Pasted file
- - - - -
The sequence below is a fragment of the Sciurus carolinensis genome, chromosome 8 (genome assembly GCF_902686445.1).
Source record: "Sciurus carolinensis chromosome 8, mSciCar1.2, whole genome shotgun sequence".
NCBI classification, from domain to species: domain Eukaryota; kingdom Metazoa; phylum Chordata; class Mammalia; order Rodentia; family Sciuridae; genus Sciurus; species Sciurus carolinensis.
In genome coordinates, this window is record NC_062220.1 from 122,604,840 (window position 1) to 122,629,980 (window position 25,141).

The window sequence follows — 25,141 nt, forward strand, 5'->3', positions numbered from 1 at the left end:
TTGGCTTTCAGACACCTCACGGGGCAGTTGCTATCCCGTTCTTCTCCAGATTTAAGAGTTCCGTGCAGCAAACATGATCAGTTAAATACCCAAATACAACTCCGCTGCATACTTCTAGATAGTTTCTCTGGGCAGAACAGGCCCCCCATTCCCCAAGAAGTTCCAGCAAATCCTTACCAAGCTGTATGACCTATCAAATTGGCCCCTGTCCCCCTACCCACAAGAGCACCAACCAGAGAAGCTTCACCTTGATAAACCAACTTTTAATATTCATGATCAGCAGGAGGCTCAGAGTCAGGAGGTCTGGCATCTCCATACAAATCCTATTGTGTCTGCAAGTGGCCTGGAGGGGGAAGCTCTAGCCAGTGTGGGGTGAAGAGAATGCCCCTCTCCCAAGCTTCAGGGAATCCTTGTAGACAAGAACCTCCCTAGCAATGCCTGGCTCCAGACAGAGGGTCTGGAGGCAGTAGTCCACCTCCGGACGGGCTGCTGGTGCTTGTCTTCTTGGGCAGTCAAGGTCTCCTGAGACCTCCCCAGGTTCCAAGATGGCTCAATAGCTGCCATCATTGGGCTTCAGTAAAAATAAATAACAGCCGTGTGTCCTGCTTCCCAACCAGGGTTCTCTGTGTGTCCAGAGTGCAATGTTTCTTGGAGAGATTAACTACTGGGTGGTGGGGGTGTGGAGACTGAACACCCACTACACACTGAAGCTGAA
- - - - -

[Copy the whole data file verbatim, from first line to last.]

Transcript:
The sequence below is a fragment of the Sciurus carolinensis genome, chromosome 8 (genome assembly GCF_902686445.1).
Source record: "Sciurus carolinensis chromosome 8, mSciCar1.2, whole genome shotgun sequence".
NCBI classification, from domain to species: domain Eukaryota; kingdom Metazoa; phylum Chordata; class Mammalia; order Rodentia; family Sciuridae; genus Sciurus; species Sciurus carolinensis.
In genome coordinates, this window is record NC_062220.1 from 122,604,840 (window position 1) to 122,629,980 (window position 25,141).

The window sequence follows — 25,141 nt, forward strand, 5'->3', positions numbered from 1 at the left end:
TTGGCTTTCAGACACCTCACGGGGCAGTTGCTATCCCGTTCTTCTCCAGATTTAAGAGTTCCGTGCAGCAAACATGATCAGTTAAATACCCAAATACAACTCCGCTGCATACTTCTAGATAGTTTCTCTGGGCAGAACAGGCCCCCCATTCCCCAAGAAGTTCCAGCAAATCCTTACCAAGCTGTATGACCTATCAAATTGGCCCCTGTCCCCCTACCCACAAGAGCACCAACCAGAGAAGCTTCACCTTGATAAACCAACTTTTAATATTCATGATCAGCAGGAGGCTCAGAGTCAGGAGGTCTGGCATCTCCATACAAATCCTATTGTGTCTGCAAGTGGCCTGGAGGGGGAAGCTCTAGCCAGTGTGGGGTGAAGAGAATGCCCCTCTCCCAAGCTTCAGGGAATCCTTGTAGACAAGAACCTCCCTAGCAATGCCTGGCTCCAGACAGAGGGTCTGGAGGCAGTAGTCCACCTCCGGACGGGCTGCTGGTGCTTGTCTTCTTGGGCAGTCAAGGTCTCCTGAGACCTCCCCAGGTTCCAAGATGGCTCAATAGCTGCCATCATTGGGCTTCAGTAAAAATAAATAACAGCCGTGTGTCCTGCTTCCCAACCAGGGTTCTCTGTGTGTCCAGAGTGCAATGTTTCTTGGAGAGATTAACTACTGGGTGGTGGGGGTGTGGAGACTGAACACCCACTACACACTGAAGCTGAA